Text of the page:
So when asking about sociability and the internet, I think our discussions need to include the tools (yes, I’ve been obsessed with and studying internet ‘tools’ since my MA, I have problems). But, this is also where the idea becomes really complex. Does it matter how I (user) see the use of the tool for communication when the researcher analyzes my conversation/data? Conversely, if a tool has the potential for social communication, is communication ever not social on the internet? Let’s try this with a ridiculous example (and one recently showcased on Silicon Valley). When Facebook began, before the platform was live for users, there was never just one user. Zuckerberg was never alone on Facebook – he (and his team) needed others to user test and functional test the operating system. These accounts then existed within the space, meaning any *live* tool had the potential for social communication, it is sociable. Did it really matter that the tools weren’t being used to send notes to grandmas yet? To ensure security functions appropriately even developers have 2 accounts on their platforms to check developer access versus user – there are always already multiple accounts. As soon as the internet 0’s and 1’s form a picture, tools and platforms have the potential for interaction – I am arguing that makes them sociable. They have potential for interaction, conversation, sharing, social……but interaction, conversation, sharing, social cannot happen without that tool (in this case it doesn’t need to be a *specific* tool, as multiple tools can facilitate these ideas and platforms often offer multiple).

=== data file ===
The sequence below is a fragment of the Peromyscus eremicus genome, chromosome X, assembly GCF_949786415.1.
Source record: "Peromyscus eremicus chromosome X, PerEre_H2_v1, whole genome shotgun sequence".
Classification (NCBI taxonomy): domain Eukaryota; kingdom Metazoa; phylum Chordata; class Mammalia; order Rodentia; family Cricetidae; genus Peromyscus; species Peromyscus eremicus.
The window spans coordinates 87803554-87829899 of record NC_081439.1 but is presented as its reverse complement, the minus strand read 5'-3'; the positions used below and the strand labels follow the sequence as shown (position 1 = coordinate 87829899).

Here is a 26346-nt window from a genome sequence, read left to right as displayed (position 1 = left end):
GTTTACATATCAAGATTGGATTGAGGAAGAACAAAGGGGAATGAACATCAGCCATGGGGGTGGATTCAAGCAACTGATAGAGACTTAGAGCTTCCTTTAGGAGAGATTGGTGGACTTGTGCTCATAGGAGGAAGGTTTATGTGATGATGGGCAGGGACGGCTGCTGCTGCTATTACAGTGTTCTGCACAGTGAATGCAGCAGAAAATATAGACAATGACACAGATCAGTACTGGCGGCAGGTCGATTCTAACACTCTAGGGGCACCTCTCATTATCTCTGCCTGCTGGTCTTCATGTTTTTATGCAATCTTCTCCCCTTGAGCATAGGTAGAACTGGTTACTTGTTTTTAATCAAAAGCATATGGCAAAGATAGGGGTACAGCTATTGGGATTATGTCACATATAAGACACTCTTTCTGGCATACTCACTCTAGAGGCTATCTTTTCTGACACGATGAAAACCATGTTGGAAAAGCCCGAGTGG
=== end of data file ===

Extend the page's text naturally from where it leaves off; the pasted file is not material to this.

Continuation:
So, if we accept my premise – and since I’m talking to myself, unless someone responds, I think I will accept my premise – that a tool on the internet has the potential for sociability, can any social media space ever be not social? Based on my premise, we also have to accept that live social media space is always social, and functioning tools provide that potential for kinetic social communication in a way that can never be denied since potential and kinetic are on a sort of sliding scale.
Which then leads to, what is a question like this really asking? And, how does understanding what researchers/educators really ask when they ask if social media is still social may have SERIOUS impact on how they represent data (including accidental bias or misread). So I think this is an important conversation, especially as we head into an election with big data. I changed my facebook profile picture – that’s now being used to predict who I’ll vote for (just an example, who knows if this will happen). We as social media researchers need to consider how asking about the social of social media AND failing to define sociability leads to data interpretations like this. We’re not to blame for lack of critical engagement by some with big data, but we (especially those in the Humanities) are poised to push better interpretations if we ask better questions.
So I leave you with, what is driving “are social media still social” questions and investigations?